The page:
How to Become a Medical Scientist
Medical scientists carry out research into diseases and health conditions with the intention to improve human health. They study individuals and groups to reach conclusions about the best method of treatment for different illnesses.
Medical scientists have a research-based role in laboratories and offices. They investigate various illnesses, conditions, and ailments by analysing patterns in individual and collective cases.
Medical scientists collaborate with physicians and other health professionals in their research with the ultimate aim to improve general human health by finding both the appropriate treatment and causes for certain diseases.
In the modern world, increasing amounts of medical research is necessary. This is due to an aging population in many countries across the world, more chronic diseases being discovered, and an increasing reliance on pharmaceuticals. Therefore, medical science is a rapidly growing field – the need for people in this profession across the globe is expected to increase significantly in the next few years.
Medical scientists may work with individual patients to consider how they respond to particular treatments, using this knowledge to reach conclusions about effective remedies and managing the disease. In other settings, medical scientists may conduct their own experiments to deepen their research, or analyse medical data – including laboratory reports and findings from clinical trials. Most medical scientists specialise in a certain illness or condition.
Medical scientists are often in charge of experiments, and will need to manage a team of people who are also working in the laboratory.
A medical scientist’s main roles include:
- Studying the patterns of human diseases through data, medical samples, and individual patient cases.
- Conducting experiments with cells to further deepen their research.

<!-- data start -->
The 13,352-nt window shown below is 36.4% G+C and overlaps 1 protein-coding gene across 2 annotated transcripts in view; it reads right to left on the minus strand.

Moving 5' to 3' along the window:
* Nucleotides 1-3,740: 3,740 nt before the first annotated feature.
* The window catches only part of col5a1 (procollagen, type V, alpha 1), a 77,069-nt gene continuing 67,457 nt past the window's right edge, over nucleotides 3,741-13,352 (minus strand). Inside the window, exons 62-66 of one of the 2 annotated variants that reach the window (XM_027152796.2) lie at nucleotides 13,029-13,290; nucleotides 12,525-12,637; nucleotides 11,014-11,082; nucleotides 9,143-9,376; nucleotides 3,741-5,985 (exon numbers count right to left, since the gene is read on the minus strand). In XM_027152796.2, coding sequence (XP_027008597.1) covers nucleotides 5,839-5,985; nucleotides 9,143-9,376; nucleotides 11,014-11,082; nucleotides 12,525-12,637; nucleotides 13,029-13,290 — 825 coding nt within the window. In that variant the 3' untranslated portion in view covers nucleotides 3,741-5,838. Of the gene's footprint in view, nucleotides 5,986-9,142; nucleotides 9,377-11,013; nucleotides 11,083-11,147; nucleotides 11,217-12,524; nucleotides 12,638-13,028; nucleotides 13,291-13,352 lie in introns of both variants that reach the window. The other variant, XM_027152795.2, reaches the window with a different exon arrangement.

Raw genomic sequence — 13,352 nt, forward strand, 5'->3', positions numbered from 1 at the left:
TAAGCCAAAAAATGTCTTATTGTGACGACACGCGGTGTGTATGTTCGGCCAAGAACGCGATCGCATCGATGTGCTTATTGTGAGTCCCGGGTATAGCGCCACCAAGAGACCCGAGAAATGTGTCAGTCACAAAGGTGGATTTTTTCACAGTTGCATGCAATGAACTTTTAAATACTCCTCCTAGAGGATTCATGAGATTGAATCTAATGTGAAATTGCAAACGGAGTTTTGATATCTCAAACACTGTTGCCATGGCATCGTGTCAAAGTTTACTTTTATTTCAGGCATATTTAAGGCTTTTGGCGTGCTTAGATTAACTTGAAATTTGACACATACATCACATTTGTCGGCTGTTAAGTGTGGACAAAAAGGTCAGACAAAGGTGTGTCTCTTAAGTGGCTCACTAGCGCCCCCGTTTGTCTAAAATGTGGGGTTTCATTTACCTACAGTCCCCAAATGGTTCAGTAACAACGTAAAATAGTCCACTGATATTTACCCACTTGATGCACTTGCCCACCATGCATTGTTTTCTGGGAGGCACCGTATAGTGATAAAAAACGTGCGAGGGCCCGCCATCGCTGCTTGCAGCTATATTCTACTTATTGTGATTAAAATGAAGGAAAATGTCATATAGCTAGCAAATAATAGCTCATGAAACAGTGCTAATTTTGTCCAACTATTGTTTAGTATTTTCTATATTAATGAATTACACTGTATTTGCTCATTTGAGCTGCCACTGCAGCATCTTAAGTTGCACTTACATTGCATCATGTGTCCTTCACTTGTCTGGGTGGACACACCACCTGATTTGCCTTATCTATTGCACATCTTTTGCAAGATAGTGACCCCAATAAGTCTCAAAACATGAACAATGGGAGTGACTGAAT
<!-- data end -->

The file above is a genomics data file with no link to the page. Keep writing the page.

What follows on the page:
- Finding links between certain variables and assessing different conditions.
- Assessing what pharmaceuticals may help a particular illness.
- Working with physicians to run trials to see how different groups react to drugs.
- Writing up reports of all of their findings, including what they advise to be the best path of action.
- Working closely with physicians and other health professionals at all stages of their research.
- Presenting their findings to medical bodies.
- Explaining the reasons for certain types of research.
To become a medical scientist, candidates will need a degree in biology, chemistry or another science degree. After an undergraduate degree, candidates generally take a PhD in medical science or medical research. Medical scientists will need to acquire a license before being able to practice.
However, they will not only require science expertise; prospective medical scientists will need to undertake training for research and writing reports throughout their tertiary education. Medical research degrees are a mix of lab work, science theory, and research-based skills, but it is very beneficial for candidates to work on their research, report-writing, and speech-making abilities throughout their education and into their career.